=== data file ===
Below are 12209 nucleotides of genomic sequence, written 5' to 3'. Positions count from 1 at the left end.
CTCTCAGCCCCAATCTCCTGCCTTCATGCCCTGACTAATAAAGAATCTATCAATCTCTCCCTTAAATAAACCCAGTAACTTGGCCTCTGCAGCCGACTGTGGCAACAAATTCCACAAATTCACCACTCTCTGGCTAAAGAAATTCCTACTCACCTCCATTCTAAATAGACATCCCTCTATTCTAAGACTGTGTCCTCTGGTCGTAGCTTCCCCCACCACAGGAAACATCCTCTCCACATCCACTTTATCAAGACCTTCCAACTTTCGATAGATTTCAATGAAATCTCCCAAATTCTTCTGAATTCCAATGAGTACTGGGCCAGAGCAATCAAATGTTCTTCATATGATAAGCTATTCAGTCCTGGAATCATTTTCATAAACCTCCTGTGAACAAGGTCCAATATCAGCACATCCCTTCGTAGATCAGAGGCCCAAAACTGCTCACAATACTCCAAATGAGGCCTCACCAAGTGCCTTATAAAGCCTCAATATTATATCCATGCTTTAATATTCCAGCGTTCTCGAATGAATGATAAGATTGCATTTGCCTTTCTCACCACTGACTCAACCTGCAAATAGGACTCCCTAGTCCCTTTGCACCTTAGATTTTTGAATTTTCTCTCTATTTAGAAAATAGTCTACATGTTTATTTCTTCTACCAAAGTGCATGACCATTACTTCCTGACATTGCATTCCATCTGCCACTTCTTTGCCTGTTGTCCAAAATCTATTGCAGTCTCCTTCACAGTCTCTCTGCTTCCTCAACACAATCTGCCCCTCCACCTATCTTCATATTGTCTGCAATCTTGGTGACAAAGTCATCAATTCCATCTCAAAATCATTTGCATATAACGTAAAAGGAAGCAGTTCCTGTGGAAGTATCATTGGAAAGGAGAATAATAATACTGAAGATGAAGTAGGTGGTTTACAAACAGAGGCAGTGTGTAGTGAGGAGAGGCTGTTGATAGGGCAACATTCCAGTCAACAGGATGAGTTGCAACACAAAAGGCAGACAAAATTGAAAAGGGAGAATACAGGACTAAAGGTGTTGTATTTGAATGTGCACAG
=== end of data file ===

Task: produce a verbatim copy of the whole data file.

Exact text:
Below are 12209 nucleotides of genomic sequence, written 5' to 3'. Positions count from 1 at the left end.
CTCTCAGCCCCAATCTCCTGCCTTCATGCCCTGACTAATAAAGAATCTATCAATCTCTCCCTTAAATAAACCCAGTAACTTGGCCTCTGCAGCCGACTGTGGCAACAAATTCCACAAATTCACCACTCTCTGGCTAAAGAAATTCCTACTCACCTCCATTCTAAATAGACATCCCTCTATTCTAAGACTGTGTCCTCTGGTCGTAGCTTCCCCCACCACAGGAAACATCCTCTCCACATCCACTTTATCAAGACCTTCCAACTTTCGATAGATTTCAATGAAATCTCCCAAATTCTTCTGAATTCCAATGAGTACTGGGCCAGAGCAATCAAATGTTCTTCATATGATAAGCTATTCAGTCCTGGAATCATTTTCATAAACCTCCTGTGAACAAGGTCCAATATCAGCACATCCCTTCGTAGATCAGAGGCCCAAAACTGCTCACAATACTCCAAATGAGGCCTCACCAAGTGCCTTATAAAGCCTCAATATTATATCCATGCTTTAATATTCCAGCGTTCTCGAATGAATGATAAGATTGCATTTGCCTTTCTCACCACTGACTCAACCTGCAAATAGGACTCCCTAGTCCCTTTGCACCTTAGATTTTTGAATTTTCTCTCTATTTAGAAAATAGTCTACATGTTTATTTCTTCTACCAAAGTGCATGACCATTACTTCCTGACATTGCATTCCATCTGCCACTTCTTTGCCTGTTGTCCAAAATCTATTGCAGTCTCCTTCACAGTCTCTCTGCTTCCTCAACACAATCTGCCCCTCCACCTATCTTCATATTGTCTGCAATCTTGGTGACAAAGTCATCAATTCCATCTCAAAATCATTTGCATATAACGTAAAAGGAAGCAGTTCCTGTGGAAGTATCATTGGAAAGGAGAATAATAATACTGAAGATGAAGTAGGTGGTTTACAAACAGAGGCAGTGTGTAGTGAGGAGAGGCTGTTGATAGGGCAACATTCCAGTCAACAGGATGAGTTGCAACACAAAAGGCAGACAAAATTGAAAAGGGAGAATACAGGACTAAAGGTGTTGTATTTGAATGTGCACAG